Use RevitLookup, like this:
Using Schedules, you can usually use Highlight in Model to find an element (or group of elements) from a schedule row.
However, this does not work if the element is hidden in the only view that it is instantiated in – for example, a single Generic Annotation entry in a Note Block (Schedule). Revit will not be able to find the element.
One workaround – interestingly, selecting a Schedule row actually selects the object/s in Revit, but at least in my configuration (Properties Palette on second monitor), it does not show the Properties in the Palette for that object while the Schedule view is active. However, you can:
- Select the schedule row
- Switch to another view (for example, a 3D view)
- The Properties Palette has now updated to show the properties for the Element!
- You can trigger normal commands – such as IDs of Selection or Save Selection
- Install RevitLookup
- Select the row in the Schedule
- Revitlookup – Snoop Current Selection… (this will give you Element ID and other info)
Once a Revit model has been exported to a database, the things
that can now be done with it are limited only by your imagination.
Build web-based or stand-alone front ends to access and modify
your model—without knowledge of the Revit API. Bring existing
data into a database and join it with the Revit model.
In this article he discusses some of the potential connections between MS Access and MS Excel, and the benefits of such interoperability.
I have posted numerous times about how to view the Revit database using various methods. To start with, perhaps you would be interested in this post:
What Revit Wants: HOW-TO View the Revit Database (2011 Secret #14)
And, yeah, I twisted the title of this post a little bit 🙂
As a follow up to my previous post (Exposing the Revit Database), I will now explain how to install and use the RvtMgdDbg add-in for Revit, which allows you to “Snoop” the Revit database.
What does RvtMgdDbg really stand for? ‘Rvt stands for Revit, Mgd for Managed, and Dbg for Debug.’
It is most commonly used by programmers in the Revit API. You may find it useful, however, in just understanding the structure of the database. You can also use it to find information that otherwise may be very difficult to obtain.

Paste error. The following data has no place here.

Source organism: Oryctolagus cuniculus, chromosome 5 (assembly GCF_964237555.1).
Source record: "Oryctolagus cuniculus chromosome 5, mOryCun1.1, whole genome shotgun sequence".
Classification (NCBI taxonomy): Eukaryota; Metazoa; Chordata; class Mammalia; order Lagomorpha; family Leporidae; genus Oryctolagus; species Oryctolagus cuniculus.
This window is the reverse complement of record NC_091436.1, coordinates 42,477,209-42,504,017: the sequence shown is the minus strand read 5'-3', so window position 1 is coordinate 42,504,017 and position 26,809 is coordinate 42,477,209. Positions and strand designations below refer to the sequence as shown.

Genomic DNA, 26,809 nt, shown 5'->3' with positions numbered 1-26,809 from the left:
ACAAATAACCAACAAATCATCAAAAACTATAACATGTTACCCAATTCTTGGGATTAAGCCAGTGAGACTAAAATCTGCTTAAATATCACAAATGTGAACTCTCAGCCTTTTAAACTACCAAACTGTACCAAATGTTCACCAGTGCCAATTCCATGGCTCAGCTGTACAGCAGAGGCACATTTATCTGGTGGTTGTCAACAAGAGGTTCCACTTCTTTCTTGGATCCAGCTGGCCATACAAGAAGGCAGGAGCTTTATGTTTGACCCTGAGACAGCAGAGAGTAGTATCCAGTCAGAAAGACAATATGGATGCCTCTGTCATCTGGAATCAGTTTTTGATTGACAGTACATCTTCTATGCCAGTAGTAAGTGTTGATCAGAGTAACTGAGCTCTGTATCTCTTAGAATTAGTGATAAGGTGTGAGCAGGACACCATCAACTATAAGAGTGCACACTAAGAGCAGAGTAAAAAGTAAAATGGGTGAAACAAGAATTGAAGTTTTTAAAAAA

How do you get this RvtMgdDbg, and how do you make it work?
It’s not too difficult:
- Download the RevitAPI_2010_Webcast.zip file (I got this link from The Building Coder) (or if you are part of the ADN, download from 2010 alpha version).
- Extract the RevitAPI_2010_Webcast.zip file.
- Go in to the RvtMgdDbg_0504 2009 subfolder. Then, double click the RvtMgdDbg2008.sln file.
- If your PC is set up correctly, Microsoft Visual Studio Tools for Applications 2.0 should open up.
- Now, just click on the ‘Build’ menu, and then click ‘Build RvtMgdDbg2008’.
- If all goes well, you can now close Microsoft Visual Studio Tools for Applications 2.0.
- Go to the RvtMgdDbg_0504 2009bin folder. RvtMgdDbg.dll should be present in this folder.
- There are a few different ways to do the next couple of steps. I’ll just describe one simple way…
- Go to your C: drive and make a folder called RVTMGDDBG.
- Copy the RvtMgdDbg.dll file into the C:RVTMGDDBG folder.
- In your Revit program folder (usually C:Program FilesAutodesk Revit Architecture 2010Program), open the file Revit.ini
- Scroll down until you see the [ExternalApplications] subcategory.
- Check the EACount= value
- Change the EACount= value by increasing it by 1 (eg. if 2, change it to 3)
- After the final EAAssembly line (eg. EAAssembly1 or EAAssembly2 etc), add the following lines (you need to replace the question mark with your EACount= value PLUS 1):
EAAssembly?=C:RVTMGDDBGRvtMgdDbg.dllThere you go! Close and save the Revit.ini file.Now, to try it out…
- Open Revit.
- Make a new project.
- Make a bit of wall.
- Select the wall you just made.
- In the Ribbon, go to the ‘Add-Ins’ tab.
- Click Snoop Current Selection… button on the RvtMgdDbg panel.
- A window should come up showing you the properties of the wall you made.
Or, to browse most of the Revit database at once:
- On the RvtMgdDbg panel, click Snoop Db…
- The window should look something like this:
You can now browse around and learn how the database is put together.Keep in mind that there may be issues and bugs with this method. For instance, on one version of RvtMgdDbg that I was using, it seemed to cause Revit to prompt me to Save Coordinates (on a project with linked Revit models using shared coordinates) – even though I had not moved the linked models.So, be careful! You might want to use this on ‘test’ projects to start with. If you want to remove this add-in, simply reverse steps 15 and 14 in the first list (remove the lines you added to Revit.ini and reduce the EACount= value by 1).Feel free to comment or contact me if you have any problems or questions related to the above method.If you are really interested in the Revit API, head over to http://usa.autodesk.com/adsk/servlet/index?siteID=123112&id=2484975 and check out some of the material on that page.